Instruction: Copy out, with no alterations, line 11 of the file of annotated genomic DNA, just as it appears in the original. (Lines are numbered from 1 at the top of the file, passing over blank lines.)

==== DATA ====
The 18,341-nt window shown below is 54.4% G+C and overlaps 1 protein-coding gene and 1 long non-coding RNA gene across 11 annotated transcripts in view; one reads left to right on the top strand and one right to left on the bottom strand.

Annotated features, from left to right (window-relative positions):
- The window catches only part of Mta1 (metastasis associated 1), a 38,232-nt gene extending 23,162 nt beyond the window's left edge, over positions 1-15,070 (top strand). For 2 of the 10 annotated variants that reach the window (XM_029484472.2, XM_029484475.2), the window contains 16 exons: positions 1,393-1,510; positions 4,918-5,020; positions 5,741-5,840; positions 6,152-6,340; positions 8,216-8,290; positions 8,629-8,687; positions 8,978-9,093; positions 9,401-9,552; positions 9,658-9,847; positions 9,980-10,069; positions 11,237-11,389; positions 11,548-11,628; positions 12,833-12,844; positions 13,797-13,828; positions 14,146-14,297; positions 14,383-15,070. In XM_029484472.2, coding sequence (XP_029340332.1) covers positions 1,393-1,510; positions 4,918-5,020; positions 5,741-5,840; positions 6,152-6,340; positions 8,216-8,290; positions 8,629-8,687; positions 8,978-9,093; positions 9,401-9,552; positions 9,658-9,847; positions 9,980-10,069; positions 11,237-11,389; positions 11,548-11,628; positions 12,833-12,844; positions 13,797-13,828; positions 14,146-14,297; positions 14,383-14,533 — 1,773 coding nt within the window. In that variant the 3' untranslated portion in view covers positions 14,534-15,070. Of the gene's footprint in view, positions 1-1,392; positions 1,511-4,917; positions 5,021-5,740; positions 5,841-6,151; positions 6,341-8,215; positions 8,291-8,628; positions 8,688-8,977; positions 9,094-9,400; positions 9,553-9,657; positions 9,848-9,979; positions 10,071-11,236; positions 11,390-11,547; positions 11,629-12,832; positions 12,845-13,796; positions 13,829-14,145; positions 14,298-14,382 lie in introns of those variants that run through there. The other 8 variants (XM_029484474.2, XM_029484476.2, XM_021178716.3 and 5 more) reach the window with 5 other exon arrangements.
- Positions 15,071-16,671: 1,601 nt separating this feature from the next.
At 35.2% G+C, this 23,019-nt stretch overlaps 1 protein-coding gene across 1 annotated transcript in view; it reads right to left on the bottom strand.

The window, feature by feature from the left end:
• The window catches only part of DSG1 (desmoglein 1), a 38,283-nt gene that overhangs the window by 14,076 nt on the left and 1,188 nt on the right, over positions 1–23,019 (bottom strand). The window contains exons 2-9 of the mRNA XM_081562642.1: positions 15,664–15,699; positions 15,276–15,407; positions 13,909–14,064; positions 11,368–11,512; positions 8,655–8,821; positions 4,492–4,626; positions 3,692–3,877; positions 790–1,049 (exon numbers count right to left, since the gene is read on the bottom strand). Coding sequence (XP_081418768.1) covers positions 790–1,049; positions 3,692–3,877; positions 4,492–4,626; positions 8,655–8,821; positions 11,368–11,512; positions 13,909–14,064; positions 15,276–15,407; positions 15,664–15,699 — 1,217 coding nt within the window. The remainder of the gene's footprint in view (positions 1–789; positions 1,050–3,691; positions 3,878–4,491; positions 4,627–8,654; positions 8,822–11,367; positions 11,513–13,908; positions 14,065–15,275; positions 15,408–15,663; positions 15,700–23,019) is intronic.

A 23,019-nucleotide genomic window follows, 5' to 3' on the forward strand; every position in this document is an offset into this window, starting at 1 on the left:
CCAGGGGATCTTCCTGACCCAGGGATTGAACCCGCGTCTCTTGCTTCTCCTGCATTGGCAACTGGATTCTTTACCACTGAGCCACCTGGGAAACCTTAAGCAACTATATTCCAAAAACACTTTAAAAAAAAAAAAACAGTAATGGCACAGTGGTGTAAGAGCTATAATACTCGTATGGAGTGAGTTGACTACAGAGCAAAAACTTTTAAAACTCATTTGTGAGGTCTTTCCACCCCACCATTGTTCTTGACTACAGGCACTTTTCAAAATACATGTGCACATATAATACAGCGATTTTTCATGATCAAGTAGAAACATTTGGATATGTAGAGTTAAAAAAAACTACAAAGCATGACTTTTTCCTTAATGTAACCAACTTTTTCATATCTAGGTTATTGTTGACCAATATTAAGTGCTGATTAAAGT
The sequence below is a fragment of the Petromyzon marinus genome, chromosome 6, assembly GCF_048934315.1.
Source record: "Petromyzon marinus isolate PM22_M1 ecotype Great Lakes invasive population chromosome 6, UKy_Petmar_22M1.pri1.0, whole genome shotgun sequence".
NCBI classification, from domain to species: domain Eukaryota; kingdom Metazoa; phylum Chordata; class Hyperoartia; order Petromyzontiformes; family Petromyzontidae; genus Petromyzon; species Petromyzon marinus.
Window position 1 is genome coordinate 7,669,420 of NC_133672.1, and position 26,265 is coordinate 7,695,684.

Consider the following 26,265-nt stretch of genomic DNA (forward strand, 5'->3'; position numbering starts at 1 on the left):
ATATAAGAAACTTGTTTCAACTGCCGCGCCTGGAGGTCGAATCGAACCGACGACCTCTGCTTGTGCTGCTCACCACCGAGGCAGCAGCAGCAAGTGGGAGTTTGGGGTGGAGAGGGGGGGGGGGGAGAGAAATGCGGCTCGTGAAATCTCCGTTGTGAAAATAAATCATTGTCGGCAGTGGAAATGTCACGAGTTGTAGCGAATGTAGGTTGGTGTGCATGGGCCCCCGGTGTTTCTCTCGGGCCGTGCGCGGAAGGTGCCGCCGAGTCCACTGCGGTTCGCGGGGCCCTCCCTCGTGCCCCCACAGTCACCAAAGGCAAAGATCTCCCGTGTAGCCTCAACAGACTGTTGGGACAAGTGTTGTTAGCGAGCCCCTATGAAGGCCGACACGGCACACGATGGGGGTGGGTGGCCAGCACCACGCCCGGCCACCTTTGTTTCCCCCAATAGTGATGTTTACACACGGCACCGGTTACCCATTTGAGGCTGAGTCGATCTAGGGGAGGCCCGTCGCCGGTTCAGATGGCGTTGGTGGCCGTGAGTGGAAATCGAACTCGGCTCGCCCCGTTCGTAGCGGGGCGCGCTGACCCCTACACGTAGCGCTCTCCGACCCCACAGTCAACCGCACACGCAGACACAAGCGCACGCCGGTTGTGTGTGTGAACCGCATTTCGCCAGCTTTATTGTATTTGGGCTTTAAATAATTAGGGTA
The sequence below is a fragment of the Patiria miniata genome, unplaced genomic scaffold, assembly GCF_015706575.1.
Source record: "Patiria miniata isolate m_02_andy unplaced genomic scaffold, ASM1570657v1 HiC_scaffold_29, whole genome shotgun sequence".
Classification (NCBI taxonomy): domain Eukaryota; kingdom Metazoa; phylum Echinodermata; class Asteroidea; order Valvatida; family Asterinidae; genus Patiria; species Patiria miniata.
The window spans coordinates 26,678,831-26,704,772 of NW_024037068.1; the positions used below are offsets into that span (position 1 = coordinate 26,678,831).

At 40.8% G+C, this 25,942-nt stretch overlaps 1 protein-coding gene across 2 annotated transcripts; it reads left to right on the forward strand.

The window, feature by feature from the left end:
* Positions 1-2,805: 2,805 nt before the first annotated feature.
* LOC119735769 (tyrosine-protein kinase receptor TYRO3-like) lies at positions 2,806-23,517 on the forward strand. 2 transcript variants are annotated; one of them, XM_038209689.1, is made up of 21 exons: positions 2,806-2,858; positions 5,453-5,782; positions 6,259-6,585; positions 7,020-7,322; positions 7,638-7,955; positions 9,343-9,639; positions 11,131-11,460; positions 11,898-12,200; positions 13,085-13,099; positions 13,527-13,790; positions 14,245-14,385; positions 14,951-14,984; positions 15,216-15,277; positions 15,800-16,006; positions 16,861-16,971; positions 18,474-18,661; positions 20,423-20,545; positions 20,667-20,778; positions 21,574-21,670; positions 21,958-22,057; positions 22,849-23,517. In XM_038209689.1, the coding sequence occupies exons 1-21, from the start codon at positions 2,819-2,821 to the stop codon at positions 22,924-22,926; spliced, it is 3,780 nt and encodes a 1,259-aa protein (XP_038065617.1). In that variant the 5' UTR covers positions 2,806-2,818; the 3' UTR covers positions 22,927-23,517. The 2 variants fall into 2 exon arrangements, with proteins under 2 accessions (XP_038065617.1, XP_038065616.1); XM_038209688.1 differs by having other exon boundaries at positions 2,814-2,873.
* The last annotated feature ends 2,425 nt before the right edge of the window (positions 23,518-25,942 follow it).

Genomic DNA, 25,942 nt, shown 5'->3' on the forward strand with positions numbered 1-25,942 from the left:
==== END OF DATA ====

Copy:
Source record: "Petromyzon marinus isolate PM22_M1 ecotype Great Lakes invasive population chromosome 6, UKy_Petmar_22M1.pri1.0, whole genome shotgun sequence".